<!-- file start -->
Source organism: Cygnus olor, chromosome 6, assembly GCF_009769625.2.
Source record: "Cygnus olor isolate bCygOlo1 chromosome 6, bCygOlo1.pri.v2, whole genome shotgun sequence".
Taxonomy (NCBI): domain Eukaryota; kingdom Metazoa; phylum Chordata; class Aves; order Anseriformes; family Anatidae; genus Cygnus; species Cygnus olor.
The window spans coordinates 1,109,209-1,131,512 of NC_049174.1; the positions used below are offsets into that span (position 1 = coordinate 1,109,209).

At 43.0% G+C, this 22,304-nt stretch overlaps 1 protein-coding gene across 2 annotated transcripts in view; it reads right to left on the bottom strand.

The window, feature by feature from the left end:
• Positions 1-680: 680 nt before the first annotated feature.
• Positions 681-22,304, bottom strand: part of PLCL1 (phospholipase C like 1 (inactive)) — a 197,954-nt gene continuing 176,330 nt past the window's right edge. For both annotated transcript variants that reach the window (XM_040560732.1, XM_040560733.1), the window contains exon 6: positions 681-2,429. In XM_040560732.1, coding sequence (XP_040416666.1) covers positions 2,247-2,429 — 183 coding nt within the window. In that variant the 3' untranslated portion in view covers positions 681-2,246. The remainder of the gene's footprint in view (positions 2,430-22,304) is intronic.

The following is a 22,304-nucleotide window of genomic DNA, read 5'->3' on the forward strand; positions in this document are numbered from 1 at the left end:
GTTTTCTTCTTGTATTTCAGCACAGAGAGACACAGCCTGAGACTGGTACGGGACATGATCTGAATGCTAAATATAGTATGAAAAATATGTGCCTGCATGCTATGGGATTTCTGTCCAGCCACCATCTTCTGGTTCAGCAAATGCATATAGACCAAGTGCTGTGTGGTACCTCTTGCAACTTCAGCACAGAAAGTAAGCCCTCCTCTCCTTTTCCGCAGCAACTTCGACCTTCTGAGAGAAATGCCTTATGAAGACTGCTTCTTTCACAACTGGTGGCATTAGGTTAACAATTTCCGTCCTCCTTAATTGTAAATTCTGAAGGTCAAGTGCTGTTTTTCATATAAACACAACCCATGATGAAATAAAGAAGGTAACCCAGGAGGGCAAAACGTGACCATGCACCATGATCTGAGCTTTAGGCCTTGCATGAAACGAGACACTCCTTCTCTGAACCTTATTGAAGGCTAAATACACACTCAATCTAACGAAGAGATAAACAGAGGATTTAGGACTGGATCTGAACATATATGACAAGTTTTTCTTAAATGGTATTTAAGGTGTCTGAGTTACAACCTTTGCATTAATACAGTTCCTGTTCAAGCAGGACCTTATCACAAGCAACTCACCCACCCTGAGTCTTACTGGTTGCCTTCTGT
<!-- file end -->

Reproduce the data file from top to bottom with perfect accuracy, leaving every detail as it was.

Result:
Source organism: Cygnus olor, chromosome 6, assembly GCF_009769625.2.
Source record: "Cygnus olor isolate bCygOlo1 chromosome 6, bCygOlo1.pri.v2, whole genome shotgun sequence".
Taxonomy (NCBI): domain Eukaryota; kingdom Metazoa; phylum Chordata; class Aves; order Anseriformes; family Anatidae; genus Cygnus; species Cygnus olor.
The window spans coordinates 1,109,209-1,131,512 of NC_049174.1; the positions used below are offsets into that span (position 1 = coordinate 1,109,209).

At 43.0% G+C, this 22,304-nt stretch overlaps 1 protein-coding gene across 2 annotated transcripts in view; it reads right to left on the bottom strand.

The window, feature by feature from the left end:
• Positions 1-680: 680 nt before the first annotated feature.
• Positions 681-22,304, bottom strand: part of PLCL1 (phospholipase C like 1 (inactive)) — a 197,954-nt gene continuing 176,330 nt past the window's right edge. For both annotated transcript variants that reach the window (XM_040560732.1, XM_040560733.1), the window contains exon 6: positions 681-2,429. In XM_040560732.1, coding sequence (XP_040416666.1) covers positions 2,247-2,429 — 183 coding nt within the window. In that variant the 3' untranslated portion in view covers positions 681-2,246. The remainder of the gene's footprint in view (positions 2,430-22,304) is intronic.

The following is a 22,304-nucleotide window of genomic DNA, read 5'->3' on the forward strand; positions in this document are numbered from 1 at the left end:
GTTTTCTTCTTGTATTTCAGCACAGAGAGACACAGCCTGAGACTGGTACGGGACATGATCTGAATGCTAAATATAGTATGAAAAATATGTGCCTGCATGCTATGGGATTTCTGTCCAGCCACCATCTTCTGGTTCAGCAAATGCATATAGACCAAGTGCTGTGTGGTACCTCTTGCAACTTCAGCACAGAAAGTAAGCCCTCCTCTCCTTTTCCGCAGCAACTTCGACCTTCTGAGAGAAATGCCTTATGAAGACTGCTTCTTTCACAACTGGTGGCATTAGGTTAACAATTTCCGTCCTCCTTAATTGTAAATTCTGAAGGTCAAGTGCTGTTTTTCATATAAACACAACCCATGATGAAATAAAGAAGGTAACCCAGGAGGGCAAAACGTGACCATGCACCATGATCTGAGCTTTAGGCCTTGCATGAAACGAGACACTCCTTCTCTGAACCTTATTGAAGGCTAAATACACACTCAATCTAACGAAGAGATAAACAGAGGATTTAGGACTGGATCTGAACATATATGACAAGTTTTTCTTAAATGGTATTTAAGGTGTCTGAGTTACAACCTTTGCATTAATACAGTTCCTGTTCAAGCAGGACCTTATCACAAGCAACTCACCCACCCTGAGTCTTACTGGTTGCCTTCTGT